Reviewing the poem in yesterday’s post, which is a poem I originally posted some time ago, I though I needed to reel it in a bit, pull it back. Here’s a revision that may be further revised.
Old Loon of the Wood
It’s said he sings to trees, prays for their roots.
Others confess he mingles with elves
and tends to the wolves, healing their wounds,
scratching their aches. His beard, red as autumn,
hangs long and thick. His eyes glow as green
as an oak’s s summer leaf. He walks with a limp,
his shoulders are hunched, and his hat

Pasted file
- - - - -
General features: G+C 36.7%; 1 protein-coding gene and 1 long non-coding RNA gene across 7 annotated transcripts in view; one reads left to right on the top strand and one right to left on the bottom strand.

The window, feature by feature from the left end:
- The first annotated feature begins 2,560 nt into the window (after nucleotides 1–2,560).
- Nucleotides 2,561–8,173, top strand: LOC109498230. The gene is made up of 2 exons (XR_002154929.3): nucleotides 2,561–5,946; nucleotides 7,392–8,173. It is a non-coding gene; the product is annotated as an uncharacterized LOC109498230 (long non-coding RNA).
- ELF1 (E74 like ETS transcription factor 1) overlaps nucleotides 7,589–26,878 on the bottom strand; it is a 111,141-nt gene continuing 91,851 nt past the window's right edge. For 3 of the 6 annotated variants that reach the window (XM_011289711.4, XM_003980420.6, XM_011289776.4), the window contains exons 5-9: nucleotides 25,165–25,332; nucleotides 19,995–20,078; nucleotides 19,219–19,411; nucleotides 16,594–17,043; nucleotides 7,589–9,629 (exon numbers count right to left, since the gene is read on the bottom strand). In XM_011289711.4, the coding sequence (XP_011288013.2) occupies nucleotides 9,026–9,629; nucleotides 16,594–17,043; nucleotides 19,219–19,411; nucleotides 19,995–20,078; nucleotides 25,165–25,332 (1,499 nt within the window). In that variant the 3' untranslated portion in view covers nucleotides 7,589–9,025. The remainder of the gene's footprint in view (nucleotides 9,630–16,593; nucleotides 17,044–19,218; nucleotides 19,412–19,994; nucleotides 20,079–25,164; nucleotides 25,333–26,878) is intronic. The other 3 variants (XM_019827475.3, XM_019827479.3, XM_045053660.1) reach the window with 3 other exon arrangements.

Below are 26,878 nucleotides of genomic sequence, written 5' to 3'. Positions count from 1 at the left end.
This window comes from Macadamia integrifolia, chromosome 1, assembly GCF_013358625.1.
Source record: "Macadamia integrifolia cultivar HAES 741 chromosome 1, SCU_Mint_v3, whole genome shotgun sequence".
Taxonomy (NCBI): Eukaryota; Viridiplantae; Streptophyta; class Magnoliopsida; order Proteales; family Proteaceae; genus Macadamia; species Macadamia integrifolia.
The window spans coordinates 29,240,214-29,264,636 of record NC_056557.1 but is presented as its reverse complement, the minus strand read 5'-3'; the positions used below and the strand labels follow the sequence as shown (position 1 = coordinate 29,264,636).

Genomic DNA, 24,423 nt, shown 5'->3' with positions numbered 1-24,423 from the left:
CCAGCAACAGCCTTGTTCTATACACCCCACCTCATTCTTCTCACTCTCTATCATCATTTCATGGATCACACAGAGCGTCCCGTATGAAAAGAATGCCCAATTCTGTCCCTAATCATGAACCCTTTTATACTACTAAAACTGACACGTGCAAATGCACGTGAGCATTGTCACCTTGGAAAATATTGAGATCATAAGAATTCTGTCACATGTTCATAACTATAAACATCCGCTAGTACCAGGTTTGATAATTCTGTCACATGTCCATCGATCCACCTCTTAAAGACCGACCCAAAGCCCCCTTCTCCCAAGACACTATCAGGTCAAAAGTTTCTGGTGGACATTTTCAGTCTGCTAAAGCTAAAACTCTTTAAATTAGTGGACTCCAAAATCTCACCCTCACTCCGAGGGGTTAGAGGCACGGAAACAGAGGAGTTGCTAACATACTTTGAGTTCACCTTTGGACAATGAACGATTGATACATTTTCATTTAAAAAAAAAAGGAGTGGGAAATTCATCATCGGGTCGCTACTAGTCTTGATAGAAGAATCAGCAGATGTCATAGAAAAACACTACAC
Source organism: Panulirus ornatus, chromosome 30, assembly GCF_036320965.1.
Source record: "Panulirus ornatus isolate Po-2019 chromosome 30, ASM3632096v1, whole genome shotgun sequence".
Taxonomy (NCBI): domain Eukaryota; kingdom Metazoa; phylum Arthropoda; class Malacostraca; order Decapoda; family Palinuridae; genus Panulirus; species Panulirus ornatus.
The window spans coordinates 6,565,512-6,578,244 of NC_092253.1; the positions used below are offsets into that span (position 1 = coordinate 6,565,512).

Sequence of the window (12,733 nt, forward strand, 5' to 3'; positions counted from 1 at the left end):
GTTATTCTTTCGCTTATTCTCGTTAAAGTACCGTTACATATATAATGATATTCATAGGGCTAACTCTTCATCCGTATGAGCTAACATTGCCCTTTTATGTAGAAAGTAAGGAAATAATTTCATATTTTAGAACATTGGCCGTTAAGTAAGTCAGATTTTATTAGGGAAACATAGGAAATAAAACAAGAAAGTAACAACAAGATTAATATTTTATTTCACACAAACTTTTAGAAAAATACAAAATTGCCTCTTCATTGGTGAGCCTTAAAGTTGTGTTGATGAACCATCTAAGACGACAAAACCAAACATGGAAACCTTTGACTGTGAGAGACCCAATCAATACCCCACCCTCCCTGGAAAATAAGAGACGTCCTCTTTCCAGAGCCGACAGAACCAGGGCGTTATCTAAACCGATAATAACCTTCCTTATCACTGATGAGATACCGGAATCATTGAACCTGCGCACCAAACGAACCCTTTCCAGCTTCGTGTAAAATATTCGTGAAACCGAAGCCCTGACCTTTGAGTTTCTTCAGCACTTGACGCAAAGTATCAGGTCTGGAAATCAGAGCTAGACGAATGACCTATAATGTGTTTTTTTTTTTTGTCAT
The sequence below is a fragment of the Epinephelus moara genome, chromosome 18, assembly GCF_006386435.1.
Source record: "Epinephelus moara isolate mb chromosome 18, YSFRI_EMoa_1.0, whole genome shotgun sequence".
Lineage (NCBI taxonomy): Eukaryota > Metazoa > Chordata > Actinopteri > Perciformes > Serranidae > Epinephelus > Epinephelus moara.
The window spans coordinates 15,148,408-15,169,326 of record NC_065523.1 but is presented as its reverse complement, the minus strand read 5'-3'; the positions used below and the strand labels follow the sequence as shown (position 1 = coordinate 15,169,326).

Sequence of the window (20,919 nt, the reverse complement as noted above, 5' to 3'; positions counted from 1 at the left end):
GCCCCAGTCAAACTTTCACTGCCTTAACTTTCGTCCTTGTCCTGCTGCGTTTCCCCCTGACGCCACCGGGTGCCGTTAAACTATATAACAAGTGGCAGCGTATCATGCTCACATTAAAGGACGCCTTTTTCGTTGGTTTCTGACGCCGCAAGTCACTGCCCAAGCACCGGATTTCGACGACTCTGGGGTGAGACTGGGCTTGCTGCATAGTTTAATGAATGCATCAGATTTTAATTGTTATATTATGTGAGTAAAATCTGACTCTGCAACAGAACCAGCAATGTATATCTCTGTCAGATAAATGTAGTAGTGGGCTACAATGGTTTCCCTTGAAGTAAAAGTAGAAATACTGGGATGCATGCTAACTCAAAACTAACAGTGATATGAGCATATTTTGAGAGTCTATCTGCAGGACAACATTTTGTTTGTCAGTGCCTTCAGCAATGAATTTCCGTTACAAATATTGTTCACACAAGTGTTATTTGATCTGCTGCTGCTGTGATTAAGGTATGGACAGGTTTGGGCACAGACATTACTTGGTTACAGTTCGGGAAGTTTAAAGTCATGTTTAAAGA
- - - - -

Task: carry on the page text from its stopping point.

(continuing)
like a chimney, adorns his broad head.
The birds call him father, or that’s what is told,
and the trees kindly call him sweet child.
Fairies and faes sing soft hymns as his beard passess by,
while trolls shout Gromtinker when they’ve need
of his smile to warm the shadows that embroider
the wood’s cool heart. Thus, he steps through a day,
knitting breezes and gales to the songs that he hums,
blessing dragon and flower and fang,
finding home in the breadth of his stride.